Let us look a little behind the stirring events of the spring of 1775. One cannot fail to have discovered the existence of a controlling spirit of independence-a spirit yearning for free thought and action-a spirit of resistance to unlawful restraint, everywhere manifested by the early settlers and colonists-emigrants from England, Wales, Scotland, and Ireland; from France, Switzerland, Holland, and Sweden. The sentiment uttered by Patrick Henry in old St. John's Church in Richmond in 1775--"Give me liberty or give me death!" had been the sponsor of that faith and courage which impelled men and women to leave home and kindred, brave the storms of the Atlantic and the perils of the wilderness, and seek abiding places in the forests of America. That spirit was not born in these forests, as some suppose. It was older than the gnarled oak and lofty pines-as old as civilization-aye, as old as the race-a child of remote ages. It had been seen emerging from the mists of pre-historic times. It walked arm-in-arm with young Christianity when it went forth from the gates of Jerusalem to conquer the earth with its sublime ethics, for the Founder had said: "The Truth shall make you free." It asserted its power at Runnymede; and it spoke out boldly in the theological and ecclesiastical reformation of the sixteenth century. It found a rare coadjutor in the new-born printing-press; and from the advent of that mighty teacher, it was rapidly diffused. It was the prevailing spirit of the century, when the greater portion of the English colonies in America were planted-a century most remarkable for its energy and development.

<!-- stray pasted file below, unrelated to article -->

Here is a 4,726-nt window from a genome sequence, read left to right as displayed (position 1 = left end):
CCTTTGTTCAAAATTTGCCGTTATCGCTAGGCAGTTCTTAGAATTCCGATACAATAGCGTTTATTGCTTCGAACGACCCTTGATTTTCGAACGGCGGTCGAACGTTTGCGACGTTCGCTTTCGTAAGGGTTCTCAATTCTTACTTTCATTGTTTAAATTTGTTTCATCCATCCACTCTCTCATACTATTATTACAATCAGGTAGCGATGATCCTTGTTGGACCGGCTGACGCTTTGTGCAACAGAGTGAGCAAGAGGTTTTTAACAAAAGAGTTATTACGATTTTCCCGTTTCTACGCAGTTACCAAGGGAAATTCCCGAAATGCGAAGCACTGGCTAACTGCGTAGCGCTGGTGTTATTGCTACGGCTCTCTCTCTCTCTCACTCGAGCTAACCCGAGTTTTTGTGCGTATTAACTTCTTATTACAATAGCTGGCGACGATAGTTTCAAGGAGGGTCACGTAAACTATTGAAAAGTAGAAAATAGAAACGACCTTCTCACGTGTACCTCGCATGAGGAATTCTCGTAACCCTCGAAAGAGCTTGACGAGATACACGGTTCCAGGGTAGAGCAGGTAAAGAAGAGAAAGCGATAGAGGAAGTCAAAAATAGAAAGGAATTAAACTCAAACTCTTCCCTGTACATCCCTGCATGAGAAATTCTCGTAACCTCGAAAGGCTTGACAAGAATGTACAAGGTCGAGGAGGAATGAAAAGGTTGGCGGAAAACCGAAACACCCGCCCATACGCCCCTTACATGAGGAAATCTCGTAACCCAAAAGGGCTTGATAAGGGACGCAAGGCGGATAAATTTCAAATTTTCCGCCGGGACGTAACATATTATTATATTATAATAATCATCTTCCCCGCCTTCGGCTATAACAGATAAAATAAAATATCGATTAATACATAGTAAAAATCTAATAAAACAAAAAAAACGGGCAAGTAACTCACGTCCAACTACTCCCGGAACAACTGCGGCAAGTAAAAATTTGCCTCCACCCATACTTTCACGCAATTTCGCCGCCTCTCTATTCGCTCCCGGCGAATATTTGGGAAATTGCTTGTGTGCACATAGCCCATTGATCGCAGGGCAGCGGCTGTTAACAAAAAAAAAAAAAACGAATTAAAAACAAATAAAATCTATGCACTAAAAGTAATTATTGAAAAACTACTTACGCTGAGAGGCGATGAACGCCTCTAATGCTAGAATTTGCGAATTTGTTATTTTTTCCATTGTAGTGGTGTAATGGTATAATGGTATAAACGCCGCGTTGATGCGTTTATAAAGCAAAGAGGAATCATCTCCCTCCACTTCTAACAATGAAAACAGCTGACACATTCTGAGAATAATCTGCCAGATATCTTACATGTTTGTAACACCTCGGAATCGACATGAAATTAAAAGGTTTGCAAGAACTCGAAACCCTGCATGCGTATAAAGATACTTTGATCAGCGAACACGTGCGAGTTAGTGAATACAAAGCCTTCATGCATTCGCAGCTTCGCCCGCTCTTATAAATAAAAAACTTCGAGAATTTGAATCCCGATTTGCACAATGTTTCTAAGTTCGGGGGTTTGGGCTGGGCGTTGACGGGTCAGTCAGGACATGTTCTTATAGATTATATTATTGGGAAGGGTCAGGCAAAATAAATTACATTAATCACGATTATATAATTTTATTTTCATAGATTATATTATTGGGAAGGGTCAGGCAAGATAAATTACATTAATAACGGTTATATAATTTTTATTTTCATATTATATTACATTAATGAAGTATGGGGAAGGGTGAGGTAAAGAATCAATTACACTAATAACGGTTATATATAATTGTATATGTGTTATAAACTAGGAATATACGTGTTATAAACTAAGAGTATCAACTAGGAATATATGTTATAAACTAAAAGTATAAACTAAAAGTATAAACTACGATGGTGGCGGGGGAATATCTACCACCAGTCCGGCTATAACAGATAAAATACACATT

The immigrants hither came chiefly from among the middle-classes of society in Europe, who, with strong bones and tough muscles, brought to this virgin land an indomitable love for personal freedom. They brought the spirit of independence with them. They cherished it as a priceless jewel. From the beginning, they yearned for independent local legislation; and that aspiration deepened, and widened, and grew more sturdy as time passed on, until, at about the middle of the last century, as we have seen, the colonists, many in numbers and firm in faith, defied the government of England. It was high time for them to do so; for that government, wielded by an unwise and headstrong king with corrupt and obsequious advisers, meditated bold revolutionary schemes by which the ancient constitutions of the colonies were to be destroyed, and the people deprived of rights which they had ever held most sacred. We have seen how the attempt at subversion was made openly, and in secret, and with what patient dignity the oppressed colonists pleaded for redress and justice in loyal words. We have seen how they were spurned-spit upon, as it were, by the haughty king and his ministers, until Dr. Franklin, their chief representative in England, losing all hope, folded his papers, sailed away from that country and came home to help his countrymen in the impending struggle with the brute force of Great Britain. Not long before Franklin's departure, he gave to the world that remarkable fable of the eagle and the cat, which, in the light of subsequent events, seemed prophetic. He was at Lord Spencer's one evening, with a number of English noblemen, when the conversation turned upon the subject of fables. Some one of the company observed that he thought the subject was exhausted; he did not believe that any beast, bird, or fish could be worked into a new fable with any success. The whole company appeared to agree with the gentleman excepting Franklin, who was silent. The company insisted upon his expressing his opinion. "I believe, my lords," said the sage, in substance, "that the subject is inexhaustible, and that many new and instructive fables might be made out of such materials." He was asked if he would think of one at present. "If your lordship," he said, turning to Earl Spencer, "will provide me with a pen, ink, and paper, I believe I can furnish your lordship with one in a few minutes." The paper was brought, and Franklin wrote as follows: